Students will engage in a variety of inquiry activities based on primary documents. Learning will take place through data gathering, analysis, and interpretation. In small groups, students will explore documents including photographs, census figures, maps, diaries and letters, ships logs, and store ledgers and account books. Upon completion of the activity, students will have used skills in math, social studies, and language arts to acquire an image of our town, its people, businesses, and events from the past.
Milton Walking Expeditions (1 ½ – 2 hour programs)
These programs are generously funded through a grant provided by the Carl M. Freeman Foundation.
Captain Conwell’s Milton (3rd-4th grade)
Captain James Carey Conwell was a prosperous ship captain who lived in the shipbuilding village of Milton in the late 19th century. On a guided walking tour, students will visit his home, see where the ships were built, and finish at the museum by acting out his story in a play written especially for this program. This program focuses on investigating history through the use of primary documents (photographs, journal entries) and objects from the collection.
Pre & Post Visit Materials- Captain Conwell’s Milton (pdf file)
Play:The Thomas Winsmore (pdf file)
DE Standards for Conwell’s Milton
One Town: Many People (5th-6th grade)
This program explores the concepts of neighborhood and community. Using primary documents like maps and journals, the walking tour examines the lives of two local families: the Conwells and the Oneys. Students will complete a scavenger hunt in the historic Goshen Cemetery that will explore grave symbolism, incorporate math problems, and encourage students to think critically about what was important to members of this community in the 19th century. The program will finish at the museum with an analysis of the 1880 Census. Students will discuss the purposes of a census and they will graph & chart data collected.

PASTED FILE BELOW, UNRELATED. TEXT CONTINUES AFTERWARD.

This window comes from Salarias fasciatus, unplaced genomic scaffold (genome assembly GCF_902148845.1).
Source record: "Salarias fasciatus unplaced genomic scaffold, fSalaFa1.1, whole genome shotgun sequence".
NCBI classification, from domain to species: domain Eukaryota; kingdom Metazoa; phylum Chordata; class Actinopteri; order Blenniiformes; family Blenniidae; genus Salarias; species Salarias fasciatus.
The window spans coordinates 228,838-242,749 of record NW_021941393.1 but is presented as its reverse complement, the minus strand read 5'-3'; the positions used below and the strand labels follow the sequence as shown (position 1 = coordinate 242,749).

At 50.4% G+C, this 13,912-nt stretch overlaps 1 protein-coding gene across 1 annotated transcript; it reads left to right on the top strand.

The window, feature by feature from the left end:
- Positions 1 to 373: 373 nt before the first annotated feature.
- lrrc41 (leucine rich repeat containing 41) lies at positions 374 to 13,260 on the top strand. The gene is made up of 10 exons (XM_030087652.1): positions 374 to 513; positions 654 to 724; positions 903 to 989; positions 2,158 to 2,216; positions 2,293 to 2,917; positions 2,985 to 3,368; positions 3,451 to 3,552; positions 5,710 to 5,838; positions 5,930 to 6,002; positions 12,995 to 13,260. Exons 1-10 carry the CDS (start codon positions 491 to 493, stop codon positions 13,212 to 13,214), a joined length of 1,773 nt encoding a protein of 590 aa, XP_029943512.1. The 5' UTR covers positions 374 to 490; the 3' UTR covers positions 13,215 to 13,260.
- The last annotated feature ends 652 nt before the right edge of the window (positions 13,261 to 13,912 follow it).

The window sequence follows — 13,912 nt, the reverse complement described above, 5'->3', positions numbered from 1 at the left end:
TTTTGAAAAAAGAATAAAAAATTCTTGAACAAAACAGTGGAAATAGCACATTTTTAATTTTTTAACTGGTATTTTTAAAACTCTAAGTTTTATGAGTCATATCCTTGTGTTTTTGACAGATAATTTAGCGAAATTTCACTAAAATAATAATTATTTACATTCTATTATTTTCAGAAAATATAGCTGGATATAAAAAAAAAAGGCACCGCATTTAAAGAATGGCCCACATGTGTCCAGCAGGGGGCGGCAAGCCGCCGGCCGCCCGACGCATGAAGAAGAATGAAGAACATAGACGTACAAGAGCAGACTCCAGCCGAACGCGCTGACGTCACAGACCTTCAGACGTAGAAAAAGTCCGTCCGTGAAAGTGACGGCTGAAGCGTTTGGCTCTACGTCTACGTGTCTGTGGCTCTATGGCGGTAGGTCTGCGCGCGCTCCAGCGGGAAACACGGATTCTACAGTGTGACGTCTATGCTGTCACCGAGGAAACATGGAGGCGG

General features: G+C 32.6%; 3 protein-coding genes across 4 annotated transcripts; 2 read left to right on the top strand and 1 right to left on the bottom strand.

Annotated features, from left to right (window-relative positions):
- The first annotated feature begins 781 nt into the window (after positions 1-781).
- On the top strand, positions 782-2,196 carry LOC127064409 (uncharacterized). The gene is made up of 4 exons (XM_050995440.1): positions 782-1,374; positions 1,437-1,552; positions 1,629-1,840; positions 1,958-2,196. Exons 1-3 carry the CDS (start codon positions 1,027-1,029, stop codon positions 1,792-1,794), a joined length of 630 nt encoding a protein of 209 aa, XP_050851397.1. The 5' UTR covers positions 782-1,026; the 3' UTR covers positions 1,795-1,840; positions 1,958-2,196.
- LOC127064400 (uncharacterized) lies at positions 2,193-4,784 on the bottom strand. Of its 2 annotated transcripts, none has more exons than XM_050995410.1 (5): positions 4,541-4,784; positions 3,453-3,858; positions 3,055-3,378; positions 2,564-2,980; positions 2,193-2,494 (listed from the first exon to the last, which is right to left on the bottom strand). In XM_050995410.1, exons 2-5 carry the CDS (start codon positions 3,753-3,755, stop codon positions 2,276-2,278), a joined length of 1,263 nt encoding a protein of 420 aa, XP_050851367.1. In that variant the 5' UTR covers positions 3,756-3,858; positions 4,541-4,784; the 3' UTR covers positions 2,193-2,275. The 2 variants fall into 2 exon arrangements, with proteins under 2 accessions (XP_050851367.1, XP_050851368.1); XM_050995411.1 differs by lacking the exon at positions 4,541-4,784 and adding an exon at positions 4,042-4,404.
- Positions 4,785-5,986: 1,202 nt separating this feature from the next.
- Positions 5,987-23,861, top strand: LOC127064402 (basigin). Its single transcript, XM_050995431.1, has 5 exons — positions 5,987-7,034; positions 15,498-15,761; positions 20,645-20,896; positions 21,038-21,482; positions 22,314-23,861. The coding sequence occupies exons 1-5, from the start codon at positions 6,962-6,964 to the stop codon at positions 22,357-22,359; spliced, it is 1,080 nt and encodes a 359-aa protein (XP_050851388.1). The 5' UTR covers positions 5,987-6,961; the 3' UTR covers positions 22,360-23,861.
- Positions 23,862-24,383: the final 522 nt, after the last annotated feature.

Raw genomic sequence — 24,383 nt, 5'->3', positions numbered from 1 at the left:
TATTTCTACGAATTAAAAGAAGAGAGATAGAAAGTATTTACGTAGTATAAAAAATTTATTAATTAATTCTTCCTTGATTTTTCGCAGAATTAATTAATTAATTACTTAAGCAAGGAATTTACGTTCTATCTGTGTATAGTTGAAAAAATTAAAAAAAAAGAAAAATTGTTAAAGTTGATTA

Pre & Post Visit Materials- One Town: Many People (power point file)
DE Standards for One Town Many People
The Preservation of a Historic Town (7th-8th grade)
This program seeks to define the meaning of historic preservation and emphasizes citizenship and the role of local government. On a walking tour of Milton students will observe and identify pieces of Milton’s rich history, using primary documents as well visual evidence from the built and natural environment,. As a group, the students will become history detectives, uncovering the layers of the past and building awareness and sensitivity to historic places. Students will review the National Preservation Act of 1966 and the town ordinances regarding historic preservation. At the museum, students will participate in a mock-debate to decide the fate of a local structure.
Pre & Post Visit Materials- Preservation of a Historic Town (power point file)
Architectural Element Art Activity (pdf file)
DE Standards for History Detective
Introduction to Geocaching (One hour program on-site and outside)
Geocaching is a high tech treasure hunt! Using a handheld global positioning system (GPS) device, students will find local caches that inform us about the history and natural resources of the region. This Geocaching activity offers multi-step lessons in GPS technology, geography, and map-reading as well as history and earth science. Please note: Many school systems now have GPS units that can be checked out for the day.